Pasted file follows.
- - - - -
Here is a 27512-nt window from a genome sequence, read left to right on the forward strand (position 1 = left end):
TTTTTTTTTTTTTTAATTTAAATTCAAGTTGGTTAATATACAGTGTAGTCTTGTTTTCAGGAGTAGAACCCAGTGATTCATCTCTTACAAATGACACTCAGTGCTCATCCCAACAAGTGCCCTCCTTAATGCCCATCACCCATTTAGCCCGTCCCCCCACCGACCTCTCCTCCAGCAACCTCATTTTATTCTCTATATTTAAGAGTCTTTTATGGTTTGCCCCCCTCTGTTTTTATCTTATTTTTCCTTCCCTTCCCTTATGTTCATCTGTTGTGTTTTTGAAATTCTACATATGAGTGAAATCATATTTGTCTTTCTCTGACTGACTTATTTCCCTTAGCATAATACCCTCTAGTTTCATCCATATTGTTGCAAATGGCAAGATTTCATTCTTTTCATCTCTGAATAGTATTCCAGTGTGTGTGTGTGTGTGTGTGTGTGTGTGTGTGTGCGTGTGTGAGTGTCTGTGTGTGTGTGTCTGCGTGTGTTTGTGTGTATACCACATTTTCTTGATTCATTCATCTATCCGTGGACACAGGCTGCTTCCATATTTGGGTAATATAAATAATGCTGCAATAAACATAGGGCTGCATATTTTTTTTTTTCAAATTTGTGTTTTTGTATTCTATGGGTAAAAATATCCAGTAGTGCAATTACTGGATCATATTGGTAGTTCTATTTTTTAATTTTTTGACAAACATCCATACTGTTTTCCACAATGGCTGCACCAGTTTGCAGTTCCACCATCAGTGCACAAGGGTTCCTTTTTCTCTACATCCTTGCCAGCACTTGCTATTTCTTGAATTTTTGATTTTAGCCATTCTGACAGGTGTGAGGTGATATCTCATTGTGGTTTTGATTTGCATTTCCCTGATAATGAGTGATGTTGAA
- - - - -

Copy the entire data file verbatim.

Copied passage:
Here is a 27512-nt window from a genome sequence, read left to right on the forward strand (position 1 = left end):
TTTTTTTTTTTTTTAATTTAAATTCAAGTTGGTTAATATACAGTGTAGTCTTGTTTTCAGGAGTAGAACCCAGTGATTCATCTCTTACAAATGACACTCAGTGCTCATCCCAACAAGTGCCCTCCTTAATGCCCATCACCCATTTAGCCCGTCCCCCCACCGACCTCTCCTCCAGCAACCTCATTTTATTCTCTATATTTAAGAGTCTTTTATGGTTTGCCCCCCTCTGTTTTTATCTTATTTTTCCTTCCCTTCCCTTATGTTCATCTGTTGTGTTTTTGAAATTCTACATATGAGTGAAATCATATTTGTCTTTCTCTGACTGACTTATTTCCCTTAGCATAATACCCTCTAGTTTCATCCATATTGTTGCAAATGGCAAGATTTCATTCTTTTCATCTCTGAATAGTATTCCAGTGTGTGTGTGTGTGTGTGTGTGTGTGTGTGTGTGCGTGTGTGAGTGTCTGTGTGTGTGTGTCTGCGTGTGTTTGTGTGTATACCACATTTTCTTGATTCATTCATCTATCCGTGGACACAGGCTGCTTCCATATTTGGGTAATATAAATAATGCTGCAATAAACATAGGGCTGCATATTTTTTTTTTTCAAATTTGTGTTTTTGTATTCTATGGGTAAAAATATCCAGTAGTGCAATTACTGGATCATATTGGTAGTTCTATTTTTTAATTTTTTGACAAACATCCATACTGTTTTCCACAATGGCTGCACCAGTTTGCAGTTCCACCATCAGTGCACAAGGGTTCCTTTTTCTCTACATCCTTGCCAGCACTTGCTATTTCTTGAATTTTTGATTTTAGCCATTCTGACAGGTGTGAGGTGATATCTCATTGTGGTTTTGATTTGCATTTCCCTGATAATGAGTGATGTTGAA